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Sunday, December 11, 2011
Idonije: 'We are better than them'

By Jeff Dickerson

Caleb Hanie
Lance Briggs said his offense scored enough to win, but some fans may argue.
DENVER -- Forget for a moment that the Chicago Bears' third consecutive loss caused them to lose ground in the NFC wild card chase.

The genuine feeling of unhappiness in the club's postgame locker room arose from the fact the Bears truly believe they were the better football team on the field Sunday.

"It's frustrating because we are better than them," Bears defensive end Israel Idonije said. "We are better than that. It's just ones those you shake your head. At the end of the day it's on us. We have to find a way to get it done."

Idonije scoffed at the notion Broncos quarterback Tim Tebow was responsible for Denver's late-game victory, the sixth comeback Tebow has led in his short NFL career.

"I don't care about all that," Idonije said. "All that fourth quarter stuff ... it's about us. I don't care who is out there. At the end of the day, fourth quarter, you got to be better and make plays. Bottom line.

"It came down to us. Got to get a stop, got to play better down the stretch. I don't know exactly what happened but we had opportunities, so we just have to finish."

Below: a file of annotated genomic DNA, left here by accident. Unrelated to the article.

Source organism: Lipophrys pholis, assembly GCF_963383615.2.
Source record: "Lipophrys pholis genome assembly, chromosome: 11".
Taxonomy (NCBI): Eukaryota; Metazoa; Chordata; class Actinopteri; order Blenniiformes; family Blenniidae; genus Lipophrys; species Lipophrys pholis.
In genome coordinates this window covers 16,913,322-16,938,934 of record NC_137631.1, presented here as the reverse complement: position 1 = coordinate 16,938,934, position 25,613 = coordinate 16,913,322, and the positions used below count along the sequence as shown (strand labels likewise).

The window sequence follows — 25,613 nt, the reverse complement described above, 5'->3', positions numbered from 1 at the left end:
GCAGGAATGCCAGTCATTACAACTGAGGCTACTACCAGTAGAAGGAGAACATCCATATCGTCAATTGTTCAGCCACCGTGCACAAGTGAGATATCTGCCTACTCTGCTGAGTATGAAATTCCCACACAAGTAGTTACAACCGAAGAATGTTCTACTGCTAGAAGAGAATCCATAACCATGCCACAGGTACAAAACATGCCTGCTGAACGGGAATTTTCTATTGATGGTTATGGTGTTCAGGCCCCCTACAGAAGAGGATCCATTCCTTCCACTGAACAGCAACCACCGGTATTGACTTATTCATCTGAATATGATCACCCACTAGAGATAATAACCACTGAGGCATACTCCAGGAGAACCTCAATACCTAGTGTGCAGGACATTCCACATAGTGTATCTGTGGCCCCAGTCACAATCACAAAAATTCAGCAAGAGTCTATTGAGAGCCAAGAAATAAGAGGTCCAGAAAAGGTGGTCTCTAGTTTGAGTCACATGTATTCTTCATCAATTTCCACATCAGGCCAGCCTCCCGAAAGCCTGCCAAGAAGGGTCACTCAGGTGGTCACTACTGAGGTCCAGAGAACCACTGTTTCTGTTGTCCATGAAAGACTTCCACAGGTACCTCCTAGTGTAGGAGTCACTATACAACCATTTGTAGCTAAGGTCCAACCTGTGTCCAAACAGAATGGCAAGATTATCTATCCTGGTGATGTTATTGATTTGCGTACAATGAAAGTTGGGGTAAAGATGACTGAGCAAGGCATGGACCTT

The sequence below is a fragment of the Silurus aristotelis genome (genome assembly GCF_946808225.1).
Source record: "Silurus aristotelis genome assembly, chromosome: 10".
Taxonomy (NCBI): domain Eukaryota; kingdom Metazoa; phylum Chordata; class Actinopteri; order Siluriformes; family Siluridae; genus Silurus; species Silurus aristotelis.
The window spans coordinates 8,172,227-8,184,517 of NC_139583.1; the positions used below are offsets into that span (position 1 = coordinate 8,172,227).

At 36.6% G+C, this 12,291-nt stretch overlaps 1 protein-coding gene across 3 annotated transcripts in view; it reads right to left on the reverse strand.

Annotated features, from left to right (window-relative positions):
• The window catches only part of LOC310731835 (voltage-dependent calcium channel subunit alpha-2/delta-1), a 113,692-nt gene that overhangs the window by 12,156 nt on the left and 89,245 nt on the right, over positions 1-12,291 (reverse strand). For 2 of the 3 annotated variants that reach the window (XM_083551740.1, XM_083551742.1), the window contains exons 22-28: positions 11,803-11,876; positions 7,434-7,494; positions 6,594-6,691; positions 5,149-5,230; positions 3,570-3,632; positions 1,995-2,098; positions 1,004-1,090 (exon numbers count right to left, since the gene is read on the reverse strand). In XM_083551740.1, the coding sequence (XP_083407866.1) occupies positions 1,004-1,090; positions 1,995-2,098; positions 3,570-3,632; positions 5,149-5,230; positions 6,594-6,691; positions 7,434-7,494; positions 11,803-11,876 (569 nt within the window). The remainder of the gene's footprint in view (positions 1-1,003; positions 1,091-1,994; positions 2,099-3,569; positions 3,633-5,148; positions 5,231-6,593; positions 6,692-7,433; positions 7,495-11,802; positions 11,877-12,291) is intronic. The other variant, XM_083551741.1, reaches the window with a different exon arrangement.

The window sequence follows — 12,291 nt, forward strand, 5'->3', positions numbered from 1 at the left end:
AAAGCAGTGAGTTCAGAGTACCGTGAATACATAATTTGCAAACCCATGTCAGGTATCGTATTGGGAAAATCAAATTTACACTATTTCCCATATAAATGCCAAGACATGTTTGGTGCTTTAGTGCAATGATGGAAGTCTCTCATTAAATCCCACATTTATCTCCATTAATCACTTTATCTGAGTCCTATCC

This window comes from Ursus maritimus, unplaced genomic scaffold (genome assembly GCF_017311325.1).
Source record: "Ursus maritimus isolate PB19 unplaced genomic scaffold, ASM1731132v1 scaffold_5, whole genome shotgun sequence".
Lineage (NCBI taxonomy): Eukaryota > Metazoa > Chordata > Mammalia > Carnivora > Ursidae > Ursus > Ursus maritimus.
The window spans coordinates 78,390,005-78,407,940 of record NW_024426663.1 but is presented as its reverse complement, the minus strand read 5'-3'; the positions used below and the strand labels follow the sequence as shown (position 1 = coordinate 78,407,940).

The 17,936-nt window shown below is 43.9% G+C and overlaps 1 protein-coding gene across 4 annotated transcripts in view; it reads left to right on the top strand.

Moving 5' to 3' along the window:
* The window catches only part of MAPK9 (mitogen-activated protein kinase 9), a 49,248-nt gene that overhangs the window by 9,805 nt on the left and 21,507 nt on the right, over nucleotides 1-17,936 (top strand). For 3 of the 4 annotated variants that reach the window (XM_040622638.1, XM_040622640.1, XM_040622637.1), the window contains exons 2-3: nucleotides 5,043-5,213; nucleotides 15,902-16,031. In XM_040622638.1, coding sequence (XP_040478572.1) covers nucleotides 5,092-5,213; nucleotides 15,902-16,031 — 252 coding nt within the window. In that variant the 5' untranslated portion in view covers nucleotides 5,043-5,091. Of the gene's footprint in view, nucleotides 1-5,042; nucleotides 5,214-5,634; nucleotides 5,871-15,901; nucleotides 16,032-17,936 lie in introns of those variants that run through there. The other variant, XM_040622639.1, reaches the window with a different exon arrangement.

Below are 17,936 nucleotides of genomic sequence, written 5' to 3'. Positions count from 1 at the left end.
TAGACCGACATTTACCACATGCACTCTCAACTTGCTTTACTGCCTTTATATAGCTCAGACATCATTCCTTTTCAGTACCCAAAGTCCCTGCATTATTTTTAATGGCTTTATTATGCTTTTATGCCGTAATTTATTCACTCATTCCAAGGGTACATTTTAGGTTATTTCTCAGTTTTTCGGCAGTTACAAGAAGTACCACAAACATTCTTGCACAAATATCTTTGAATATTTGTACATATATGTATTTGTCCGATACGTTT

After being held scoreless for the nearly the entire afternoon, Denver put points on the board on each of its final three drives. The Bears' offense, especially running back Marion Barber, needs to shoulder some of the blame for allowing the Broncos back into the game, the defense is supposed to slam the door shut in late fourth-quarter situations.

"They found a way to win it," Bears linebacker Lance Briggs said. "Our offense gave us enough points to win the game. We go into overtime, we're in position and their team made a play."

Perhaps no player summed up the Bears mood following the loss better than safety Craig Steltz, who started in place of the injured Major Wright. Steltz turned in a solid performance versus Denver, but was visibly crushed and one of the last defenders to leave the locker room.

"It's tough to swallow," Steltz said. "We fought our butts off to the end and into overtime. It's going to be a long week."

That's probably an understatement.